This needs to be the first sentence of your cover letter

Hook, line, and sinker — that is the goal of a cover letter, right?

When writing your cover letter, you have one vital task to convey: Why the hiring manager should consider you for the position. 

While your task in the application process is to thoroughly convince someone you’re the ideal candidate for the job position you’re applying to, there are some sure-fire ways to set yourself up for the best chance at least landing an interview

For many, landing an interview starts with their cover letter, followed by their resume. Your cover letter has some particular items you want to touch on throughout, but the first sentence needs to grab the reader’s attention while simultaneously separating you from the rest of the pack. 

Let’s take a look at how to start your cover letter with a bang.

How to start your cover letter [basics]

With any cover letter, you can use several approaches to drawing attention to yourself as an applicant.

Getting selected for an interview is the first step in landing any job, which is why you can use any of the approaches listed below:

1. Right to the point approach

The right to the point approach is simple; you state your intentions right out of the gate. “I am interested in the X position at Y company and excited for the opportunity to apply.” 

While it might seem advantageous to add a ton of fluff, sometimes cutting right to the chase is the best route you can go. A hiring manager stated he wasn’t so much about the fluff in a cover letter in the pharmaceutical sales industry.

He stated that the  “Best way to get my attention is to engage me about the products I represent.” Additionally, he elaborates that being human, curious,  humble, and getting to the point is best, as most hiring personnel don’t have time for drawn-out rambles.

2. State your expertise/success approach

Stating your success or expertise is a great way to stand out amongst the crowd of other cover letters.

“After successfully leading the team to three straight championships, I seek opportunities to grow myself as an Athletic Director further and found the position…”

Like name-dropping (see #3 below), but instead humbly boasting your own personal accomplishments, letting an HR team know why you’re qualified for the position is a great way to communicate your capabilities. 

3. Drop a name approach

This is still a world that is all about who you know! When applicable, drop a contact or referral source as your first sentence, and your chances of landing an interview will likely increase. 

Something simple such as, “Maxine Jane recommended I apply for position XYZ after she realized my skills would be a perfect fit.”

Keep in mind; this only makes sense to use when it is applicable, so don’t use this cover letter opener if you don’t have a prior good standing relationship with the person you name drop!

4. Let them know you’re excited

Enthusiasm is a must in an interview, but conveying it within a cover letter or written document isn’t so easy. However, there are ways to appropriately express your excitement for a position by starting your cover letter with something along the lines of: 

  • With great pleasure…
  • I am excited about the opportunity…
  • Working in the XYZ industry has long been a goal of mine, and I am…

5. Personalize your cover letter

A good hiring manager can tell when they’re reading a cover letter that has been mass submitted vs. custom written for the specific position. While you don’t need to start from scratch each time, make sure you always rework your cover letter for the particular position you’re applying for.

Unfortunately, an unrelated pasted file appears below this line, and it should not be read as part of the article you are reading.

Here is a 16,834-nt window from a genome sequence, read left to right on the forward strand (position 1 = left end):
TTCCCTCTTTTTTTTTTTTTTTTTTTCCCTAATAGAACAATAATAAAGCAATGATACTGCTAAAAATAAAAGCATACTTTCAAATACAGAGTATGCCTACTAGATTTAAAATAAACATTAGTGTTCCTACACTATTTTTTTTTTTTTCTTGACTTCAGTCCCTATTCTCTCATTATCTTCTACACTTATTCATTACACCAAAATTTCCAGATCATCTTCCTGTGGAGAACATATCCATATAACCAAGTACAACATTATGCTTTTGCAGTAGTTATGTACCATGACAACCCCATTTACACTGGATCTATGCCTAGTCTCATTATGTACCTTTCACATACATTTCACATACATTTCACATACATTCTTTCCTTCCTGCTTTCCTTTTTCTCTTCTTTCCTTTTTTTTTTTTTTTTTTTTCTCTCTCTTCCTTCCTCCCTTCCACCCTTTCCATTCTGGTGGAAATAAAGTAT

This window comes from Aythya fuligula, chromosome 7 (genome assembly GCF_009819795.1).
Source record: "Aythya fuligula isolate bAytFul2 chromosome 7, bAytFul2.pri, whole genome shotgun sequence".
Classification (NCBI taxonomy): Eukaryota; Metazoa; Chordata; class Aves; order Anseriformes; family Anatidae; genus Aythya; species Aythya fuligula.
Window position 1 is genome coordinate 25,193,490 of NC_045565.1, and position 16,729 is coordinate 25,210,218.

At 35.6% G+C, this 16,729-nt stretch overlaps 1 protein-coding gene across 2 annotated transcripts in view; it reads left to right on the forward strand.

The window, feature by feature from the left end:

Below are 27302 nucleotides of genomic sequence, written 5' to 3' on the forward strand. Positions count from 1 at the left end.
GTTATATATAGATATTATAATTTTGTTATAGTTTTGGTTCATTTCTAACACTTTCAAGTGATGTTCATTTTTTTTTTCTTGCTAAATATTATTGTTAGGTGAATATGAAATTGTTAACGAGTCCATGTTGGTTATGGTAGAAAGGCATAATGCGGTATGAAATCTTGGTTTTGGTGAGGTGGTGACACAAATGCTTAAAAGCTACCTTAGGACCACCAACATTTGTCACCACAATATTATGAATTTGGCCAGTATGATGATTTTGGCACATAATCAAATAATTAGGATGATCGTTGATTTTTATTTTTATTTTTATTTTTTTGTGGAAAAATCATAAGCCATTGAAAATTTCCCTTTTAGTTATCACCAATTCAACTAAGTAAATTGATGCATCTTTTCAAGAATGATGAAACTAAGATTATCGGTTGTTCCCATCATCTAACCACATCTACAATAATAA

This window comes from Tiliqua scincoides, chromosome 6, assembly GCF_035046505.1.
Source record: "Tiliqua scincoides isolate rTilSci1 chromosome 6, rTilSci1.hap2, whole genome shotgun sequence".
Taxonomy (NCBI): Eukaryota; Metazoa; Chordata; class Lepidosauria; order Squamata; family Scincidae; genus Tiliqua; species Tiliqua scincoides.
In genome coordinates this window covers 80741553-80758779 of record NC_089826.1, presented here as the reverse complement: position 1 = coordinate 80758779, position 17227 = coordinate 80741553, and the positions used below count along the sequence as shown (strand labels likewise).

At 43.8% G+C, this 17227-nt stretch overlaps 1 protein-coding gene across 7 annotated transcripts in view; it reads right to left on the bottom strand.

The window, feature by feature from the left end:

For example, if a teacher is applying to be an administrator, they would want to convey in their cover letter (and resume) how they are a good fit as an administrator, not a teacher. Whether they share some of the administrative duties they had or experiences working with students’ parents, these details are vital. 

Next, keep in mind that addressing your cover letter to a specific hiring manager is key. Knowing this exact information is not always readily available, but if you can find out ahead of time, use this to your advantage. 

A custom cover letter tailored to a specific person is your best route to procuring an interview! 

6. Other cover letter items to consider

According to Resume Genius, the perfect cover letter should include four components:

  1. A salutation that addresses the hiring manager by name
  2. Introduction that includes an attention-grabbing first sentence
  3. Body paragraphs, at least two.
  4. Closing paragraph with a call-to-action!

Obviously, catching the reader’s attention is key to having them read the rest of your cover letter and your resume. In the event you can’t completely nail it in the first sentence, be sure your intro coveys who you are! 

Pete Siler, an Inside Sales and Hiring Manager at Leaseweb, had this to say about the first paragraph of your cover letter:

“The introductory paragraph or preface needs to include their personal mid-term goals as it relates to their career, 1-3 years or 3-5 years depending on the position.” 

He elaborates that when making a personnel decision, the team looks for long-term thinkers who have goals, but that can also elaborate on how they plan to grow with the company. 

The verdict  

It is with immense pleasure that I would like to officially let you know that your cover letter… is going to be killer now!

Simply follow the simple steps outlined above and do your best to create a cover letter opener that draws the reader’s attention! 

A few final tips to consider include: 

  • Don’t overthink your first sentence or make it too cluttered. 
  • Address the hiring manager when applicable
  • Do your research to see what works best for the position you’re applying to
  • Communicate effectively throughout your letter, not just the opener